For four decades, the Midsummer Mozart Festival, under the baton of legendary conductor Maestro George Cleve, has delighted Bay Area music lovers. And this year the all-Mozart concert series returns to Santa Clara’s Mission Church on July 17 and 25.
“We’ve played there many, many times in the past and we’re delighted to be back,” says Midsummer Mozart Executive Director Peter Susskind. “People like to come there. It’s a gorgeous church and the parking is easy. We always do very well when we perform in Santa Clara.”
Reportedly the only music festival in North America dedicated exclusively to Mozart, Midsummer Mozart got its start during conversations at a rehearsal of “Abduction from the Seraglio” that Cleve was conducting for the San Francisco Spring Opera in the early 1970s. (Coincidentally, Maestro Cleve conducted the first Midsummer Mozart program when he was 39).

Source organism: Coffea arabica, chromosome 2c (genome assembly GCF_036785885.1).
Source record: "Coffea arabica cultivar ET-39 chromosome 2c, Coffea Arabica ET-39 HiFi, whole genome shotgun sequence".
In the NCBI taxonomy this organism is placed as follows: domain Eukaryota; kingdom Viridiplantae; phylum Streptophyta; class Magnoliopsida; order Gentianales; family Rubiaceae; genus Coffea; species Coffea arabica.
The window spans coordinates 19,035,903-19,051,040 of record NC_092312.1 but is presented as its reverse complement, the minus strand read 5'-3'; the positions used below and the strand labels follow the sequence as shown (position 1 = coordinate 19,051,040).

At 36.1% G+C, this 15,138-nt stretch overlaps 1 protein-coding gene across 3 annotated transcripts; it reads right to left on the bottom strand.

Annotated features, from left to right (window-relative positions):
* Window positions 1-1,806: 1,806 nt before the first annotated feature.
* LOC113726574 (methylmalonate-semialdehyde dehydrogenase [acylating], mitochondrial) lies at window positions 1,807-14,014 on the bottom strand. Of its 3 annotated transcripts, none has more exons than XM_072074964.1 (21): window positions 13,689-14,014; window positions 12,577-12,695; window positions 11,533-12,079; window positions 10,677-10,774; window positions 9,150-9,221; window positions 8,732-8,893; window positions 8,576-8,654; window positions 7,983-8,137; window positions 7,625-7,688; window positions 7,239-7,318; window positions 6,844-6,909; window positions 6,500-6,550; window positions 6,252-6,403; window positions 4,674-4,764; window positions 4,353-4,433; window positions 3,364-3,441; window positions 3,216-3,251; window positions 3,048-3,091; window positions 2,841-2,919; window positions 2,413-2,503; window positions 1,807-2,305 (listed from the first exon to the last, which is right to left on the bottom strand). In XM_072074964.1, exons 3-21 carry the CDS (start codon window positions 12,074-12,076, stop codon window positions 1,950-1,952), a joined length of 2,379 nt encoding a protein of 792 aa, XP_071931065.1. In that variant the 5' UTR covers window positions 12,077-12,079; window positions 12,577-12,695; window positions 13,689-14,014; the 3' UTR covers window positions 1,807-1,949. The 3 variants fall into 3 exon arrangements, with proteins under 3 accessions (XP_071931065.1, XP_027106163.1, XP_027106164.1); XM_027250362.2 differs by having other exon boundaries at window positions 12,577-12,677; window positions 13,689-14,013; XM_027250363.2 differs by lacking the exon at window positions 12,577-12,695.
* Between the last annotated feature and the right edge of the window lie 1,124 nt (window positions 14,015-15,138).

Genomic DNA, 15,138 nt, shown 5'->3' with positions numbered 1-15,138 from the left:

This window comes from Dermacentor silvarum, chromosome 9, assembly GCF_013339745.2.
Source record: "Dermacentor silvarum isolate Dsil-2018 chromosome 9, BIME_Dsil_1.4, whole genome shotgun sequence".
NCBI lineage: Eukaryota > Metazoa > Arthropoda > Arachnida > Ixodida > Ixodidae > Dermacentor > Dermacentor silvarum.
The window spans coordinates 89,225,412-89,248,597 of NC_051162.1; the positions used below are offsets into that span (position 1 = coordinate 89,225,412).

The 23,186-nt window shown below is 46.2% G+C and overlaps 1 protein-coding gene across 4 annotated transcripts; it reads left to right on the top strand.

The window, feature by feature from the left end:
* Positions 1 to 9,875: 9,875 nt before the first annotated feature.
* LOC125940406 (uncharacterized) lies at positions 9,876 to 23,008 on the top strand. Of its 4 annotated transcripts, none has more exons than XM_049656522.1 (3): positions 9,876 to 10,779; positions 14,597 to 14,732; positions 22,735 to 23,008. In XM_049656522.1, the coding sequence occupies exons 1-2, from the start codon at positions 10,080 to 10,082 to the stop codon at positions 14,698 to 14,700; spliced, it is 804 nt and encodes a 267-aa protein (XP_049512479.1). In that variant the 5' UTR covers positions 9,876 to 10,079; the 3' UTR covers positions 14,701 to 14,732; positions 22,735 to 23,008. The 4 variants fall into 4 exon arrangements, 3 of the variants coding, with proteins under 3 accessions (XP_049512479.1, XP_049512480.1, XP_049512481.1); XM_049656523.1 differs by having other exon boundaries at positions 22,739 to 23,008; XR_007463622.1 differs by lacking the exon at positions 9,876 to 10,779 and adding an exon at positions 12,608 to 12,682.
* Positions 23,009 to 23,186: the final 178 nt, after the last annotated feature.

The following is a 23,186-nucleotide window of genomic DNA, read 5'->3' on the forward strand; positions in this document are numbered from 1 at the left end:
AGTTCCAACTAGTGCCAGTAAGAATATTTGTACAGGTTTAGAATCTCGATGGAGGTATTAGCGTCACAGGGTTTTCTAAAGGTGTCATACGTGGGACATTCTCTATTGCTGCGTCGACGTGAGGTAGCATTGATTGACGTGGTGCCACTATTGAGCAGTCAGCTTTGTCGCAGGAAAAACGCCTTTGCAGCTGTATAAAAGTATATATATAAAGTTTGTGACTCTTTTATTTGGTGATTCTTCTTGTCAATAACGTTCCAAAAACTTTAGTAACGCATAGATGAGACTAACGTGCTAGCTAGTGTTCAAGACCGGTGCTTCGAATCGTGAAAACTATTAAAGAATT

“Mozart’s music is in a class by itself — his emotional palette…is inexhaustible,” Cleve told Bay Area music critic Cheryl North in a 2009 interview.
The July 18 program also includes the eternally popular “Eine Kleine Nachtmusik (K.525),” the exquisite Wind serenade in C minor (K.384), and pianist Audrey Vardanega performing Mozart’s piano concerto in E-Flat (K.449). When at 14 she debuted with Midsummer Mozart in 2010, Vardanega was the youngest soloist ever to appear with the festival.
The following week, July 25, in addition to the dramatic Symphony No.39, audiences will enjoy Symphony 31 (“Paris”), as well the virtuosity of Japanese violinist Mayuko Kamio.
Concerts are at 8:00 p.m. on July 18 and 25 at the Mission Santa Clara Church at Santa Clara University, 500 El Camino Real. The church is at the end of the campus’ main drive off El Camino. The concert series is also presented in San Francisco, Berkeley and Sonoma. For information and tickets visit www.midsummermozart.org.
Watch a video of Maestro Cleve conducting the Swedish Radio Orchestra in Symphony 39 at www.youtube.com/watch?v=ZiuagVvS3dk.